So I started kicking around this idea yesterday and would like to run it by the Permies people. There are many mono-crop farmers and ranchers that are losing out big time because of their agricultural practices. Ranchers in Texas are having a hard time feeding and watering their herds with this drought, areas of the Midwest are starting to become dust bowl like due to stripping the land...etc. You have all seen this, you know what I mean.
I am sure that this land has been in possession of some of these people for generations and are now faced with losing it by not being able to pay the taxes on it, etc. This must be devastating for them.
My idea is this: What if wanna-be permies and homesteaders (people like me who are stuck in the city for now) could work with these farmers and ranchers to help them keep their land?
*Say a ranch has 2,000 acres. Could they rent out 10-20 5 acre plots (5 year lease) for people to build permaculture gardens? Would low rent (as it takes ALOT of work to start something like that) on 10-20 parcels be enough to cover the taxes thus letting them keep the ranch? Another side benefit for them would be a section of improved land on their property and access to fresh produce.
**For the permaculturist wanna-be this would be a great oppourtunity to design from the ground up and test their ideas.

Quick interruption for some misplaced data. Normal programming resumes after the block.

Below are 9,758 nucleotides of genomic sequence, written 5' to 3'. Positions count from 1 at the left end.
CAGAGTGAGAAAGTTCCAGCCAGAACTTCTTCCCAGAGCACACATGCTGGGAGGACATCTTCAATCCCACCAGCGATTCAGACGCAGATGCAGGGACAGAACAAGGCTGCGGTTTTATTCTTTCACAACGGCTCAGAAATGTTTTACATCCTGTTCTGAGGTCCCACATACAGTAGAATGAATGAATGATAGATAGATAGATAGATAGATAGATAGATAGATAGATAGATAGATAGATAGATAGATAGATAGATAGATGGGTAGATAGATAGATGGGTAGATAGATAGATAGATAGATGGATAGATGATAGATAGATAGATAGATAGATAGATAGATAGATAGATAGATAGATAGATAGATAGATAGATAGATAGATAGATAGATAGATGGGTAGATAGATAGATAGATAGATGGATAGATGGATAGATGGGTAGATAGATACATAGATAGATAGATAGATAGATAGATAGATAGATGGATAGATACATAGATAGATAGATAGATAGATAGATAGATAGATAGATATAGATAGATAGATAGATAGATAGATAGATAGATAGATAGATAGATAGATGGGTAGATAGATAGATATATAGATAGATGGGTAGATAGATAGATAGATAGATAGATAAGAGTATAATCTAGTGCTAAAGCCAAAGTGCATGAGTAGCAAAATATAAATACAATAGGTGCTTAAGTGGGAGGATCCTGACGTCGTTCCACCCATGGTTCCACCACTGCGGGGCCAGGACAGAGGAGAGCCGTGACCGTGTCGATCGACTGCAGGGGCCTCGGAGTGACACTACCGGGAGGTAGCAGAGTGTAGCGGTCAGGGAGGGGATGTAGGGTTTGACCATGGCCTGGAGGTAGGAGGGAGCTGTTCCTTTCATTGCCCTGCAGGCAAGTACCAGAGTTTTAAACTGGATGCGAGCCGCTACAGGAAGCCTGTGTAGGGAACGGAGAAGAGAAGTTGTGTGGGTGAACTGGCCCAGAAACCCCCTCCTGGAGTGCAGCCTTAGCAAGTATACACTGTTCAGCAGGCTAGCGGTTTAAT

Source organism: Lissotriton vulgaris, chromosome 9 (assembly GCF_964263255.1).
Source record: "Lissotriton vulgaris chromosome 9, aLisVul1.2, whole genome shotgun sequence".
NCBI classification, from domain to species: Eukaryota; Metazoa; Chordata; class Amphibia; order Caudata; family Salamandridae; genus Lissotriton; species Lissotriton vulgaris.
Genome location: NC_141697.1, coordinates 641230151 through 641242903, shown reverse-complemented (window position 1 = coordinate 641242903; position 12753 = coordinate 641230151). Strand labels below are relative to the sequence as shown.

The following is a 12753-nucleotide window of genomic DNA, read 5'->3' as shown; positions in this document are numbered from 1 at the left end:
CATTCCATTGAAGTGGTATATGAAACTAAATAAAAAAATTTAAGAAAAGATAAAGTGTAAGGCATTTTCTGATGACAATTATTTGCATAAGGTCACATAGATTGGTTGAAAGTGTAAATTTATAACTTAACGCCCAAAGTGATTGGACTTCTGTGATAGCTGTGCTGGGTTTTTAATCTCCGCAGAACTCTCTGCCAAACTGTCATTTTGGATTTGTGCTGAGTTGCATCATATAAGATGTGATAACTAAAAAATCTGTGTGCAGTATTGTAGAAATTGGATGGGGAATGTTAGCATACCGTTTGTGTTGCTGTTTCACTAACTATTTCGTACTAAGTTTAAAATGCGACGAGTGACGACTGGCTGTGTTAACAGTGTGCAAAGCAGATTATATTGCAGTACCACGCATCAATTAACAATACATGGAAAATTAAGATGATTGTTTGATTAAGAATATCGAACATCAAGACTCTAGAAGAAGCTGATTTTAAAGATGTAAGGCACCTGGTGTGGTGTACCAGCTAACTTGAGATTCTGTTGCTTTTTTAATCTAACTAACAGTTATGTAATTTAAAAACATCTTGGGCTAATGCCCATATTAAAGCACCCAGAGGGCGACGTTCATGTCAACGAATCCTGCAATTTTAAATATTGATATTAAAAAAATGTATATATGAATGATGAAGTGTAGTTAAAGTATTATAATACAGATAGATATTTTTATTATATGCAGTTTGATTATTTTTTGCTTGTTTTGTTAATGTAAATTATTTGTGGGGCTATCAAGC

So...now that my idea is out there, I would like to hear from you. Do you think this is something that is feasible? Do you know farmers or ranchers on the brink of losing their property that this could just possibly save it for them? And if you DO like this idea, how would you suggest going about talking to the public about it?
If it were me: I'd come up with a short written statement on what you'd like to accomplish, so you can hand people the paper and have them take a look when they have time. Additionally, you could give copies to other people to hand out, so you wouldn't have to always do your pitch in person. Get a couple people who are committed to the project and who will definitely see it through a year or two as growers, and then start canvassing for land in your area. Work on getting the first plot going as a "success story" and you're more likely to get others involved, or sway people who were considering it but not sure.
I'd suggest contacting something like a 4-H club in your desired area, they might be able to put you in touch with someone. Or you could go to a farmers' market, feed and seed, maybe tractor supply - and see if they'll let you hang up a notice.
I agree that printing something out would be ideal. I think this would be a great idea for anyone interested...not just me.
H Ludi Tyler wrote:I think it's great. The main difficulty might be housing. And trust.
I agree. There are alot of problems. But, it is good to start looking at this sort of thing now.